Populations of IBA trigger species

Species Season Period Population estimate Quality of estimate IBA Criteria IUCN Category
Southern Bald Ibis Geronticus calvus resident  present  A1  Vulnerable 
Striped Flufftail Sarothrura affinis resident  1998  present  A3  Least Concern 
Knysna Turaco Tauraco corythaix resident  1998  present  A2, A3  Least Concern 
Ground Woodpecker Geocolaptes olivaceus resident  present  A1  Least Concern 
Olive Bush-shrike Telophorus olivaceus resident  1998  present  A3  Least Concern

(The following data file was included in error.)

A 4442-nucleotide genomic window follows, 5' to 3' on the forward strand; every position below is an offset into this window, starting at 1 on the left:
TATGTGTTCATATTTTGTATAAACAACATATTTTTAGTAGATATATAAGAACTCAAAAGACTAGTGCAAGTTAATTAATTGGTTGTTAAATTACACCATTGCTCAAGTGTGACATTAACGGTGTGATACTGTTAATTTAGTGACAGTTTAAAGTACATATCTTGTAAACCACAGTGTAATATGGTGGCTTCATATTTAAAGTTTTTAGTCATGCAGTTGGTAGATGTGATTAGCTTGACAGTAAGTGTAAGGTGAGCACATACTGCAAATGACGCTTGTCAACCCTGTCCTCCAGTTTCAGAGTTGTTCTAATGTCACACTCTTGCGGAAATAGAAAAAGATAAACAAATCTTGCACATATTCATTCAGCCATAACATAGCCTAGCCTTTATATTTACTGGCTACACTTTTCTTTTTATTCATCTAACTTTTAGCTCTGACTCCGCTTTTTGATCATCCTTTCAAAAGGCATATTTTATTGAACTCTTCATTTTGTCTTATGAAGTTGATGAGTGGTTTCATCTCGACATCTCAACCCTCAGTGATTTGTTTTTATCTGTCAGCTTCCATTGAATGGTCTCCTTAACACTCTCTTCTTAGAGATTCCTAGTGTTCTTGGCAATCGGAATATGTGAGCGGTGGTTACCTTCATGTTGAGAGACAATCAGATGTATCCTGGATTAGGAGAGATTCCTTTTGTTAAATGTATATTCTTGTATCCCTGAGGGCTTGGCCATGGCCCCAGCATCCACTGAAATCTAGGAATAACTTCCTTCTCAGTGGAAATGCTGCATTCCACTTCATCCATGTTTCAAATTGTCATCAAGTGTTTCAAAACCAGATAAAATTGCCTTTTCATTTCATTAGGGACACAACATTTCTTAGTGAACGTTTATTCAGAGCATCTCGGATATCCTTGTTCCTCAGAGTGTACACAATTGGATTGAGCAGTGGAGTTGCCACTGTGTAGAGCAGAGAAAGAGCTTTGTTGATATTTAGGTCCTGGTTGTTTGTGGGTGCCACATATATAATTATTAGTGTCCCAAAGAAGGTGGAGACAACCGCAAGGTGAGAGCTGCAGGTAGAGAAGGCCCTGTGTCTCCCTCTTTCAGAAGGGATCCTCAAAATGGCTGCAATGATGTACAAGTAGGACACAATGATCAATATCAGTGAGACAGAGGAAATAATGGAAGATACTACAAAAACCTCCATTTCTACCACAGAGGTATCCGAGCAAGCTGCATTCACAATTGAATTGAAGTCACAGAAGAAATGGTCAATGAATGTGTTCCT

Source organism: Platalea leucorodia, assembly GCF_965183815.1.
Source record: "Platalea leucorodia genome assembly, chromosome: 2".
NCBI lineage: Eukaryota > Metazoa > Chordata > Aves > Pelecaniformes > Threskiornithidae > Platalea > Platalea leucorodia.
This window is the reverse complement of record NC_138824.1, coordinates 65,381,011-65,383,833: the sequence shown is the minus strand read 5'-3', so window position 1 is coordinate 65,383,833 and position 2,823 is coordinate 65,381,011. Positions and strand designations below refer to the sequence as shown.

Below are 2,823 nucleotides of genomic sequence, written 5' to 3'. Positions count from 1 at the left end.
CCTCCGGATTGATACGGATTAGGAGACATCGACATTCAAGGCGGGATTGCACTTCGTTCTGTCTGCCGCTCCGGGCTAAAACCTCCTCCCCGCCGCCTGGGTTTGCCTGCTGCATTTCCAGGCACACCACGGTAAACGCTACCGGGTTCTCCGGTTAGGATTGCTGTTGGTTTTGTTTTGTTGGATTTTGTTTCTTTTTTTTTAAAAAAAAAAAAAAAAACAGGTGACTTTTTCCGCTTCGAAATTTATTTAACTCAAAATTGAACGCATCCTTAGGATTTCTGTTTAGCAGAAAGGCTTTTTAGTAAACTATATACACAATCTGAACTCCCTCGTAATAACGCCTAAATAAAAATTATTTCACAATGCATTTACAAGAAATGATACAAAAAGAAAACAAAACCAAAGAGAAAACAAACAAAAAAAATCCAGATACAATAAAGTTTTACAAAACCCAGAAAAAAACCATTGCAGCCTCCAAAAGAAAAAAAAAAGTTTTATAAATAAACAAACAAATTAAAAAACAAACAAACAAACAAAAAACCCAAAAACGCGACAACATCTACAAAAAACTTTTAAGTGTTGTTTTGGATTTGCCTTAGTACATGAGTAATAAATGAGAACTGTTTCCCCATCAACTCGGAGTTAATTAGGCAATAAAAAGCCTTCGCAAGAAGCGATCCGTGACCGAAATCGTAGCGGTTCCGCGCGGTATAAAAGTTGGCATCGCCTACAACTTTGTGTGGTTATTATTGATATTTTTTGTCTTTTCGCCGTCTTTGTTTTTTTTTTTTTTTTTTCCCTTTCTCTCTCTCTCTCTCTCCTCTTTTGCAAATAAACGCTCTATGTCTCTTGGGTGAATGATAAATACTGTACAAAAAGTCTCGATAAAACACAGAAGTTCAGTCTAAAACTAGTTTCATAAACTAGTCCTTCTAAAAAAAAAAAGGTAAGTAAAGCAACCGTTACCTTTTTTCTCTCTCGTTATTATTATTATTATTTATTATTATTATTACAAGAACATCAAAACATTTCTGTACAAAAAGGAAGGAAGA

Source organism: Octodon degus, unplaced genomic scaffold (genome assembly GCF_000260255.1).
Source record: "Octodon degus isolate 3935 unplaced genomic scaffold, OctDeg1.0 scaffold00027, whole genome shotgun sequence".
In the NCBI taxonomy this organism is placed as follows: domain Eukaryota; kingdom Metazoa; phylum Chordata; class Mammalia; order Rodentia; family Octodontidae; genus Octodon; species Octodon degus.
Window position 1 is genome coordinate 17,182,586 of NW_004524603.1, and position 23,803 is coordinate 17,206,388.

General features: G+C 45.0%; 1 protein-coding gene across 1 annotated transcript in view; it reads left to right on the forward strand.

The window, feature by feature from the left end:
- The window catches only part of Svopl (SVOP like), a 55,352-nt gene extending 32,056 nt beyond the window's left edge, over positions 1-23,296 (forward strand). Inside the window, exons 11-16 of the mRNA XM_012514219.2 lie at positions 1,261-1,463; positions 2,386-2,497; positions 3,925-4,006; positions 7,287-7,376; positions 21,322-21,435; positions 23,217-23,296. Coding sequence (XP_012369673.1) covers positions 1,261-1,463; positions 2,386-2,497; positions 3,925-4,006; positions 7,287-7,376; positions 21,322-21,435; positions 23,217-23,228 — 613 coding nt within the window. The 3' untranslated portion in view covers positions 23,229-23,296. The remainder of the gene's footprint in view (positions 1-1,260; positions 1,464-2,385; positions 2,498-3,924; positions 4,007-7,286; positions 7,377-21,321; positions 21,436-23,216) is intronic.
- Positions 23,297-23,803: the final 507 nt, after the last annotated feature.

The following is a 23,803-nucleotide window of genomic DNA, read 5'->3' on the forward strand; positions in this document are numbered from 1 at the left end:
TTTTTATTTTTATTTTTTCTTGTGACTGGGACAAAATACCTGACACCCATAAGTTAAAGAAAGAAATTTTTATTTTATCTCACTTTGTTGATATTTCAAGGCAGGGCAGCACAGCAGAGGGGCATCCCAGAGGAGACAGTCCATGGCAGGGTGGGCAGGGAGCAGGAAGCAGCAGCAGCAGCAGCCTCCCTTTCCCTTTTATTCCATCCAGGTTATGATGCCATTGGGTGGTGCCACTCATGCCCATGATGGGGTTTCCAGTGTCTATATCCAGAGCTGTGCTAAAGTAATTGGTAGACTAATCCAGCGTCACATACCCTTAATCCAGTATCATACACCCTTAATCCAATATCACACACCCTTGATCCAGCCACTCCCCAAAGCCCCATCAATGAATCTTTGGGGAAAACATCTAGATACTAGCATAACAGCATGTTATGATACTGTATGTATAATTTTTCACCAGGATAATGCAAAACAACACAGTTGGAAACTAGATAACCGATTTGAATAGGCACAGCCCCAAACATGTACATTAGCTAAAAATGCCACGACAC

Grey Cuckooshrike Coracina caesia resident  1998  present  A3  Least Concern 
Blue Swallow Hirundo atrocaerulea breeding  present  A1, A3  Vulnerable 
Yellow-throated Woodland-warbler Phylloscopus ruficapilla resident  1998  present  A3  Least Concern 
Bush Blackcap Lioptilus nigricapillus resident  1998  present  A1, A2, A3  Near Threatened 
Orange Ground-thrush Zoothera gurneyi resident  1998  present  A3  Least Concern 
White-starred Robin Pogonocichla stellata resident  1998  present  A3  Least Concern 
Chorister Robin-chat Cossypha dichroa resident  1998  present  A2, A3  Least Concern 
Brown Scrub-robin Erythropygia signata resident  1998  present  A2  Least Concern 
Buff-streaked Chat Oenanthe bifasciata resident  1998  present  A1, A3  Least Concern 
Gurney's Sugarbird Promerops gurneyi resident  1998  present  A3  Least Concern